When more than one object is to be displayed on a visual output, the objects may potentially overlap and the graphics processing may include unnecessary steps due to pixel information being calculated for an occluded object. When all of the pixel information for each primitive is calculated, a comparison is performed to determine which object is in the foreground. For the object that is in the background with respect to another object, the pixel information for the portion of the occluded object is discarded. As the calculation of such pixel information is unnecessary, it adversely affects the efficiency of the video graphics system. If only a small portion of an object is overlapped, the amount of unnecessary pixel information calculations are minimal, therefore there is a minimal adverse affect on the video graphics circuit efficiency. If, however, the object has a substantially overlapping portion, then the number of unnecessary calculations increases and the efficiency of the video graphics circuit are adversely affected. This may be compounded where several objects have overlapping portions and only one object will be visible in the foreground.

Another inefficiency arises when a stencil buffer is used during the render of an output image. One use of this is to do a first pass render which sets a stencil bit based on the ‘projection’ of a shadow, whereupon all pixels having a location within the stencil are potentially occluded. A second pass then renders the actual objects. Pixels that fall within the shadow are not visible and therefore may be unnecessarily rendered. Simply because a pixel has a common x,y coordinate, it must further be determined whether the pixel is visible in the z plane. Therefore, since the stencil may block out all pixels in the same x,y address, for example, such as hidden by the shadow, it is inefficient to render the pixels which are not visible due to the shadow and/or depth occlusion. A second algorithm used to render shadows, called ‘Shadow Volumes’ uses the Stencil Buffer instead to maintain a ‘count’ as the polygons that compose the boundaries of a shadow are rendered. If a pixel is in back of a shadow boundary, its count is incremented. If a pixel is in front of a shadow boundary its count is decremented. After all the shadow boundaries are rendered, only pixels that whose stencil (count) are 0 are truly in shadow. A final render pass is then done that ‘lights’ those pixels that are not in shadow. On this final pass, it is inefficient to process those pixels whose stencil value is 0, as they will ultimately not be written.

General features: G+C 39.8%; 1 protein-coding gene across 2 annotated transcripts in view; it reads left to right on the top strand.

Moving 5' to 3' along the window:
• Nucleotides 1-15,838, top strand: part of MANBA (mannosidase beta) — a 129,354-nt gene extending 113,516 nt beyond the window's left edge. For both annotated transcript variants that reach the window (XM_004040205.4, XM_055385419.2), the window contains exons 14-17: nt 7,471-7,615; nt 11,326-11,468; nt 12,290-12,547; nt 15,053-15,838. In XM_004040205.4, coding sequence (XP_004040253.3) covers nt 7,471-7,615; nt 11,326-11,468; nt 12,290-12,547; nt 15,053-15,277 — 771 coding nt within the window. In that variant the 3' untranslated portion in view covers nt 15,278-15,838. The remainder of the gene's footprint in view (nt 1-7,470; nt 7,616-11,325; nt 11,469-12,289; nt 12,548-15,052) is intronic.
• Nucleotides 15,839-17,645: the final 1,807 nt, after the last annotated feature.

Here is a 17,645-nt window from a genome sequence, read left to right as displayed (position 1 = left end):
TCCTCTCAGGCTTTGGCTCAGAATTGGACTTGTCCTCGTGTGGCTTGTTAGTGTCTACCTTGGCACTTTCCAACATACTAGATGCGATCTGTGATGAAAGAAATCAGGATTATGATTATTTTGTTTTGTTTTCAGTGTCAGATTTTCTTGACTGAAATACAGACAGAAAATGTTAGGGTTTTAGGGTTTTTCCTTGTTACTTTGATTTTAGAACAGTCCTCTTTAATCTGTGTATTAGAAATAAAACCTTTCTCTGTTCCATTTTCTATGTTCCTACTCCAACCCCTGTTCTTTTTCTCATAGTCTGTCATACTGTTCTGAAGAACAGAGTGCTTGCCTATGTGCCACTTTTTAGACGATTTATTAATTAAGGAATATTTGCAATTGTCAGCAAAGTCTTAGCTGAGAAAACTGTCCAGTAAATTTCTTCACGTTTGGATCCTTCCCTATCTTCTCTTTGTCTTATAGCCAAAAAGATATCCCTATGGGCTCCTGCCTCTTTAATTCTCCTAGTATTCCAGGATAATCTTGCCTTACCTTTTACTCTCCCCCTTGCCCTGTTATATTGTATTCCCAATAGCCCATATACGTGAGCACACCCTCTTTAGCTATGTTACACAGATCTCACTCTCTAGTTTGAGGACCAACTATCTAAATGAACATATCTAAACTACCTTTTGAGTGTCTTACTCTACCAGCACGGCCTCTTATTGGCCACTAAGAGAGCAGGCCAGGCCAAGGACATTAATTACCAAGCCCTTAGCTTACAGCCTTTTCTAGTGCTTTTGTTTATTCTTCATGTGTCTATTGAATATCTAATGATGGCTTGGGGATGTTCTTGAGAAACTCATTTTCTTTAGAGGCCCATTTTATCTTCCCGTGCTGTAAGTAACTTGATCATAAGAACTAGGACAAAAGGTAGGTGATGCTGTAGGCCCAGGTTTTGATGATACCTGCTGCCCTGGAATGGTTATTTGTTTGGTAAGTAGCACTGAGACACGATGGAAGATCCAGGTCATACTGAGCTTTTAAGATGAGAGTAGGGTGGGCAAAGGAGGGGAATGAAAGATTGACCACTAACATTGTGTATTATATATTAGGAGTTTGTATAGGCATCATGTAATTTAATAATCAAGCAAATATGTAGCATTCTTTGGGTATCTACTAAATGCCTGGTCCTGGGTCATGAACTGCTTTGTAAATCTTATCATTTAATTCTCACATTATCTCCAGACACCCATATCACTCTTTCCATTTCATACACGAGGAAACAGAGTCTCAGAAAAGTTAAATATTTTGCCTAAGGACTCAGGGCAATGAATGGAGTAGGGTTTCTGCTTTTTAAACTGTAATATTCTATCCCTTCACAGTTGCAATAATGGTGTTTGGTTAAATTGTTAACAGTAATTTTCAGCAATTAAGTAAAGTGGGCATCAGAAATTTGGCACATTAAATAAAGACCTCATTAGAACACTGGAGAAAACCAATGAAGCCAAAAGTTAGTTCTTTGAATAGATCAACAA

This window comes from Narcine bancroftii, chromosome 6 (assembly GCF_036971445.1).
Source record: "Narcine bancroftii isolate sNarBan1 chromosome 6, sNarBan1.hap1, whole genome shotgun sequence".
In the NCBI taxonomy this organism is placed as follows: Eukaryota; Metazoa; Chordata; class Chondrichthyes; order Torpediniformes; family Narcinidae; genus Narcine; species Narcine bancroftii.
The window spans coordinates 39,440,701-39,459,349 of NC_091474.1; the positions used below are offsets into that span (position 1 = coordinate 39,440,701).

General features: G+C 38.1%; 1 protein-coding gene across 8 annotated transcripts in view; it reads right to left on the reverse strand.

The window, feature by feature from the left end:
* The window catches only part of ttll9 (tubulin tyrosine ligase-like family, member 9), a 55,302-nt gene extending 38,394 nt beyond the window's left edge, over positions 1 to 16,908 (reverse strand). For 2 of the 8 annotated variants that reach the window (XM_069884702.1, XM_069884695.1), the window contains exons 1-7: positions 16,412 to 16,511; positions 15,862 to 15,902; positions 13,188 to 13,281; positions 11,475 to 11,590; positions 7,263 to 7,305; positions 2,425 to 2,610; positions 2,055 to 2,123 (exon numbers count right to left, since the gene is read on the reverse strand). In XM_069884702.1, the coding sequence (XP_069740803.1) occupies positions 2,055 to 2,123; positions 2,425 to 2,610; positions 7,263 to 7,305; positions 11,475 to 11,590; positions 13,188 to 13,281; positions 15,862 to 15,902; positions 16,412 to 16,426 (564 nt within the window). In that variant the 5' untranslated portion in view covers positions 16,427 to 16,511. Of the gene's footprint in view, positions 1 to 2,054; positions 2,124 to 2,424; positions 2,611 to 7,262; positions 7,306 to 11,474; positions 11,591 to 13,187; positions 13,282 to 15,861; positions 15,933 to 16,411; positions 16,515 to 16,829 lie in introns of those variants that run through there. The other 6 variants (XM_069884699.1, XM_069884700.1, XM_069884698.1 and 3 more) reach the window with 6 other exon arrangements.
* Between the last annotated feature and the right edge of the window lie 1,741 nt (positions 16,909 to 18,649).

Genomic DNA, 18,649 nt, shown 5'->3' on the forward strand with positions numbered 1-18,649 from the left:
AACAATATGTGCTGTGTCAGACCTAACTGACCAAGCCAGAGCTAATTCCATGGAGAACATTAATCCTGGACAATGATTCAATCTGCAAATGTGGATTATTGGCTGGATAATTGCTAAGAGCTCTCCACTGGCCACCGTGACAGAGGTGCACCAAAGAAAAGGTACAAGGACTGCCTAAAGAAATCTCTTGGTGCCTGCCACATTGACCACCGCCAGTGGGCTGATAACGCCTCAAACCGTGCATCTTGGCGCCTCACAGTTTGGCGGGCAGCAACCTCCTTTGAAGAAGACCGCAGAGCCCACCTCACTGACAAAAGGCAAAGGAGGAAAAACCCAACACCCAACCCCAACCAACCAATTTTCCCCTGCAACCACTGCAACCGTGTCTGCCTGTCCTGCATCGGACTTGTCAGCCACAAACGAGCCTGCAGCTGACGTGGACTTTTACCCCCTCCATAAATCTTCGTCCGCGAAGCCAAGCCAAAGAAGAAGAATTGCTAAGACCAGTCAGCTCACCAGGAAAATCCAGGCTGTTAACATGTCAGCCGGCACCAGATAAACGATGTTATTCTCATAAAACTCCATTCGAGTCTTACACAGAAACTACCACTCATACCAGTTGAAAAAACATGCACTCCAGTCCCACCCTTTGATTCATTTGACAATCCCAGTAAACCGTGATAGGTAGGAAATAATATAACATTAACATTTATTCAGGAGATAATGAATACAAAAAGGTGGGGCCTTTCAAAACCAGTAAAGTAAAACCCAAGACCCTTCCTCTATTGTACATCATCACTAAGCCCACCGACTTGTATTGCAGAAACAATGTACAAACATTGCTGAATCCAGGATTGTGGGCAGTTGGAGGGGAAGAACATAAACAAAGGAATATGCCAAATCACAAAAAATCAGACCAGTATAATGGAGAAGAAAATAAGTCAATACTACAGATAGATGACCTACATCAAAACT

To overcome these inefficiencies, some video graphics circuits perform a hierarchical z buffering technique. Comparing multiple pixels having the same x, y location, wherein the z value of a pixel is compared to a stored z value, where the stored z value represents the outermost visible pixel, performs this operation, assuming that larger z values represent positions closer to the viewpoint. If the pixel to be rendered has a z value that is greater than the stored z value, the pixels may be rendered as these pixels may be visible. Also, the z value is updated to represent the value of the rendered pixel, as any other pixels of the same location having a smaller z value will be therein occluded by the rendered pixel.

Due to the amount of processing required to determine potential occlusion prior to rendering, hierarchical z determinations may be made on a tile having multiple pixels. Previous hierarchical z algorithms store a minimum z value per tile. Therefore, it can be determined if a pixel will fail a greater-than depth test but it cannot be determined if a pixel will fail or pass a less-than or equal-to depth comparison. Moreover, the tile having a minimum z value does not account for the stencil test. Therefore, the hierarchical z determination must be turned off from many operations, providing an inefficient graphics processing system.

FIG. 1 illustrates a prior art graphics rendering system 100 having a scan converter 102 that includes a setup engine 104, a coarse walker 106 with a tile cache 108, and the scan converter 102 further including a detail walker 112. The processing system 100 further includes a tile hierarchical z engine 116 coupled to the coarse walker 106, a pixel shader 114 coupled to the scan converter 102 and a memory 120, such as a first-in-first-out (FIFO).

The pixel shader 114 and the memory 120 are coupled to a depth and stencil test processor 122, which is coupled to a depth cache 124. The depth and stencil test engine 122 is coupled to a color blend 126 which is coupled to a color cache 128, wherein the depth cache 124 and the color cache 128 are coupled to a frame buffer memory bus 130.